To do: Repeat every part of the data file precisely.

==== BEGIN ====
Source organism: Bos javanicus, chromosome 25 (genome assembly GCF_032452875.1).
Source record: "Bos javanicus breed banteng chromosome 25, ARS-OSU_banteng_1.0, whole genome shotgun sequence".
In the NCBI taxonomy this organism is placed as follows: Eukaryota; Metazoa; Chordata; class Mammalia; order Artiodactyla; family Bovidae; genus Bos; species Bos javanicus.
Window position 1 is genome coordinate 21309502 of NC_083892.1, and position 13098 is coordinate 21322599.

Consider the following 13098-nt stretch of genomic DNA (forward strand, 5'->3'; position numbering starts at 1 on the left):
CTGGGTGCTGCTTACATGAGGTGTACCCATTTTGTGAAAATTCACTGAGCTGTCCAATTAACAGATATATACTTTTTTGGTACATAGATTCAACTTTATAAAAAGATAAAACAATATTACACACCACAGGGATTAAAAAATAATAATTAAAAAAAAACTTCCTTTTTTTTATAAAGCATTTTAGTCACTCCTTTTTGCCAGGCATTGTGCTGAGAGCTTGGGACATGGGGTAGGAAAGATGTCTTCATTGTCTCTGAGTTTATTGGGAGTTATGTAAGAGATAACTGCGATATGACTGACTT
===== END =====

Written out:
Source organism: Bos javanicus, chromosome 25 (genome assembly GCF_032452875.1).
Source record: "Bos javanicus breed banteng chromosome 25, ARS-OSU_banteng_1.0, whole genome shotgun sequence".
In the NCBI taxonomy this organism is placed as follows: Eukaryota; Metazoa; Chordata; class Mammalia; order Artiodactyla; family Bovidae; genus Bos; species Bos javanicus.
Window position 1 is genome coordinate 21309502 of NC_083892.1, and position 13098 is coordinate 21322599.

Consider the following 13098-nt stretch of genomic DNA (forward strand, 5'->3'; position numbering starts at 1 on the left):
CTGGGTGCTGCTTACATGAGGTGTACCCATTTTGTGAAAATTCACTGAGCTGTCCAATTAACAGATATATACTTTTTTGGTACATAGATTCAACTTTATAAAAAGATAAAACAATATTACACACCACAGGGATTAAAAAATAATAATTAAAAAAAAACTTCCTTTTTTTTATAAAGCATTTTAGTCACTCCTTTTTGCCAGGCATTGTGCTGAGAGCTTGGGACATGGGGTAGGAAAGATGTCTTCATTGTCTCTGAGTTTATTGGGAGTTATGTAAGAGATAACTGCGATATGACTGACTT